• Alexvrb - Wednesday, June 28, 2017 - link

    That seems strange. If they have the ability to ramp and fill demand, you would think one of these outfits would be happy to fill that gap and steal those sales. I thought perhaps they are unable to ramp the flash which is in greatest demand. I hope things get better with future heavily-layered TLC/QLC and upgraded controllers. I would like nothing more than to ditch my secondary mechanical drive for flash, but there's no way I'm spending that kind of money. Reply
  • ddriver - Thursday, June 29, 2017 - link

    There is nothing strange about it, they know if flash is in shortage they will make more on every grain of sand they put into it. It is like an implicit mutual agreement to sustain an artificial shortage to make more money. And everyone is happy.

    They still sell as much SSDs as they can, but at a higher price. SSDs are available, but the supply is deliberately held tight, so there is a perpetual "they might run out" even though supply exceeds demand, it is carefully kept short. Nobody is waiting on flash, no company is missing on sales, they still sell as much as they can, they simply take care not to exceed demand by too much, so they do less work to get extra profits. It is an immensely great deal for them.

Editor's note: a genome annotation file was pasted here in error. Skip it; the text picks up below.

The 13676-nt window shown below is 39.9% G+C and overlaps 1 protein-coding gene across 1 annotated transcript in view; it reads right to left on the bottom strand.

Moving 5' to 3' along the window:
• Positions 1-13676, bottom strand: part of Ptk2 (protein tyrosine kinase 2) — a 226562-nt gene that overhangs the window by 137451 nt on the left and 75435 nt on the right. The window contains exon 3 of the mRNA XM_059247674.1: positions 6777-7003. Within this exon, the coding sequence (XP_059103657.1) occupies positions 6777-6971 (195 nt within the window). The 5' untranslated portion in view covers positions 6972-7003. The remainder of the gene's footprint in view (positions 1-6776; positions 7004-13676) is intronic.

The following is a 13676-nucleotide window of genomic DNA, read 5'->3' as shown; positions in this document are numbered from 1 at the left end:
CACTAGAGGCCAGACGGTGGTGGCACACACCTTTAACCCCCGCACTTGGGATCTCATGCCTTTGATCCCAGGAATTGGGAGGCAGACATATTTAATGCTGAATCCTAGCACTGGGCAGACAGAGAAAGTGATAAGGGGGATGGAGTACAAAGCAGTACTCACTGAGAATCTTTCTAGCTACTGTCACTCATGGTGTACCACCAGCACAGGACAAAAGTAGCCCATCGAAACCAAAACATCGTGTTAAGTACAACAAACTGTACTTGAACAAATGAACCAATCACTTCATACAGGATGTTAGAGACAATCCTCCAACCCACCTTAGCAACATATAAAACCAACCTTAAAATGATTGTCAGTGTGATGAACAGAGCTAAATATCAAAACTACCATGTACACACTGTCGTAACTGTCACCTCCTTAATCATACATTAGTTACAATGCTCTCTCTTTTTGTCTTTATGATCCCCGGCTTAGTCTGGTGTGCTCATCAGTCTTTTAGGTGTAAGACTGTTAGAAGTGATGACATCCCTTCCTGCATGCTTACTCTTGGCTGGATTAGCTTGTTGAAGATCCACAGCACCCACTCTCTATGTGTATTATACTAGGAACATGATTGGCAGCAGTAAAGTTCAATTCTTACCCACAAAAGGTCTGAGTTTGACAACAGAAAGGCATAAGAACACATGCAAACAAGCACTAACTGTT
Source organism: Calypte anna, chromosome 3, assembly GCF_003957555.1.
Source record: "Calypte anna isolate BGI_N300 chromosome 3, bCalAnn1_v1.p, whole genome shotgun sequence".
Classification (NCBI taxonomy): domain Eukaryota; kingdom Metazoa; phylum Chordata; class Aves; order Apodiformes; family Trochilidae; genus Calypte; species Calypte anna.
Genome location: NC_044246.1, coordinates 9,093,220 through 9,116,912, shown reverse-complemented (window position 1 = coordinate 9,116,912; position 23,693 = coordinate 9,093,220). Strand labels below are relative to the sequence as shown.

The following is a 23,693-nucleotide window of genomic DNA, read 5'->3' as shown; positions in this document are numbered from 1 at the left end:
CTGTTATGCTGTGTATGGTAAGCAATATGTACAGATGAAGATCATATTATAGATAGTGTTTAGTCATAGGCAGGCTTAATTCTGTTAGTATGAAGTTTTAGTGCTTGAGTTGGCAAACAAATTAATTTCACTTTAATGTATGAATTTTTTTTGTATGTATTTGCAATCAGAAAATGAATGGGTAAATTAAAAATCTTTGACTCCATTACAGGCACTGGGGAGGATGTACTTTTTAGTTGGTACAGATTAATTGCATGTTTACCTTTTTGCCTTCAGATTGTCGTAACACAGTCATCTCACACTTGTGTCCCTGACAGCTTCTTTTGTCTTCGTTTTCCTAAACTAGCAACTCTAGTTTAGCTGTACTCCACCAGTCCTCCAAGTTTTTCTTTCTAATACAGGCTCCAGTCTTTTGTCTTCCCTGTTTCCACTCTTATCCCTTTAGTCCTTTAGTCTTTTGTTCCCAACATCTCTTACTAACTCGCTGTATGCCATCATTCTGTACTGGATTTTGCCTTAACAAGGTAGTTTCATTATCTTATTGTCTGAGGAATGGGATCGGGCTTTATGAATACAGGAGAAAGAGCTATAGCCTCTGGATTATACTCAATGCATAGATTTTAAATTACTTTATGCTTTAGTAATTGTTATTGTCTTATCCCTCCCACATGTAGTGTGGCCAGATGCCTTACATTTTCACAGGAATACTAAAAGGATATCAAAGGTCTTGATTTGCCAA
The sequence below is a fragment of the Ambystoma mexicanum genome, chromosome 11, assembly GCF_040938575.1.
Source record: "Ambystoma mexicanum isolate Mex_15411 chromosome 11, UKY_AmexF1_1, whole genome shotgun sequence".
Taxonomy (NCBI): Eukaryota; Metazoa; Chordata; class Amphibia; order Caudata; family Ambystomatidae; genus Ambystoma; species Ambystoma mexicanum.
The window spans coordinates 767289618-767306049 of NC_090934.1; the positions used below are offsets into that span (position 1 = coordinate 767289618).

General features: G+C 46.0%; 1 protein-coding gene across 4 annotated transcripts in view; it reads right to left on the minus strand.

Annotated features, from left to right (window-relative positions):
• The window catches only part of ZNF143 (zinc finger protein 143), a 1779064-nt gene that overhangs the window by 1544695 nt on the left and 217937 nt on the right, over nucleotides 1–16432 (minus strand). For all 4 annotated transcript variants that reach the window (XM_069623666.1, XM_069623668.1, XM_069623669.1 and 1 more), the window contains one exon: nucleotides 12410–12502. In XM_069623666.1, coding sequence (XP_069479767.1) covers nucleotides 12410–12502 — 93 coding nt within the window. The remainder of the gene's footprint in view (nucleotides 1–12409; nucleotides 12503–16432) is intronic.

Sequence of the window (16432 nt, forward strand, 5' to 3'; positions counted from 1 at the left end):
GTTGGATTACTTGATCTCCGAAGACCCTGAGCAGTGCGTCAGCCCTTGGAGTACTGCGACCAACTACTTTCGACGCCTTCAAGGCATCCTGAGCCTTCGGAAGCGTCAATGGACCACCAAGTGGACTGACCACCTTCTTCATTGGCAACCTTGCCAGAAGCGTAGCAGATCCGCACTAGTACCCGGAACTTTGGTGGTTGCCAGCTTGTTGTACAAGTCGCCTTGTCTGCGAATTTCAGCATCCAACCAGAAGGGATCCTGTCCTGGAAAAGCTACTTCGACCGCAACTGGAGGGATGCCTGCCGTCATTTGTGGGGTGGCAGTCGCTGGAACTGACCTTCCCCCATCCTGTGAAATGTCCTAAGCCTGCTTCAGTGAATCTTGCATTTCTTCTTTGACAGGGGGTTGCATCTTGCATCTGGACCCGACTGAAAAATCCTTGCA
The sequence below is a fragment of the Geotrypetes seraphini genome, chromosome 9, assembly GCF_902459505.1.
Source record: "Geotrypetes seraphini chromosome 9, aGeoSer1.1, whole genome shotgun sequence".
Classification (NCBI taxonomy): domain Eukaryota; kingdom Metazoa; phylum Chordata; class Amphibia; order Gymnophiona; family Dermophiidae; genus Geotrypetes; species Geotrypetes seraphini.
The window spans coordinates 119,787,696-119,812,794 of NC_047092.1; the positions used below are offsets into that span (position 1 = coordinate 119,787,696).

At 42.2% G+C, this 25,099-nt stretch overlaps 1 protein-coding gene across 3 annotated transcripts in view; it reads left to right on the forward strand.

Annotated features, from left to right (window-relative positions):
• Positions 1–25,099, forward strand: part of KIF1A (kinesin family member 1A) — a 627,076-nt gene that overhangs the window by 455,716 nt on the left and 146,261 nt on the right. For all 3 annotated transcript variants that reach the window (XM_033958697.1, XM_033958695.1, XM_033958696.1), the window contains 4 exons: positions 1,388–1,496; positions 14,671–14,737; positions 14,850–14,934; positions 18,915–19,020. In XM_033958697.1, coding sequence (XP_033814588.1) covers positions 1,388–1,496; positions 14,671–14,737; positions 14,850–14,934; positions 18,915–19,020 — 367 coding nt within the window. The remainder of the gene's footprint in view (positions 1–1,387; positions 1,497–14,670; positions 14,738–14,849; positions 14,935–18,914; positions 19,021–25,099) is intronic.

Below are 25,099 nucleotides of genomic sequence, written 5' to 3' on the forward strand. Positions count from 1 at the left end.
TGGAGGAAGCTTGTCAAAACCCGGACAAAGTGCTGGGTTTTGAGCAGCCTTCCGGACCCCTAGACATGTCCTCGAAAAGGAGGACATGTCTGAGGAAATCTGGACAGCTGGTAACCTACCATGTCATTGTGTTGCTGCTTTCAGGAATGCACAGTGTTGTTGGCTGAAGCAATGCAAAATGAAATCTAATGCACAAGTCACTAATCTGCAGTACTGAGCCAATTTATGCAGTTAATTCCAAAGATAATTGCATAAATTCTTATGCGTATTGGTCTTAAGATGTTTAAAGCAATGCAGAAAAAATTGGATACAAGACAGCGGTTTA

There is no motivation for any of the big players to end this shortage, because that would drive prices down, hurt their own margins and those of everyone else, and give the others an excuse for hostile actions in retaliation, which they don't really want, because even though to us they are apparent competitors, they are all in it for the money, and they have estimated that cooperating to keep supply tight will win them more than competing who will make the most or the best SSDs.

    It sounds like it is illegal, but considering it is all common sense and they didn't have to collude in some dark room to make an explicit agreement to do so, it is perfectly legal as far as the corrupt justice system is concerned.
    Reply
  • Error415 - Tuesday, October 3, 2017 - link

    Yeah, it should be illegal for a company to decide not drive prices down by flooding the market with cheap products, shm.

    What sounds illegal to you is a text book example of a sustainable business model. No booms or busts just steady growth and profit.
    Reply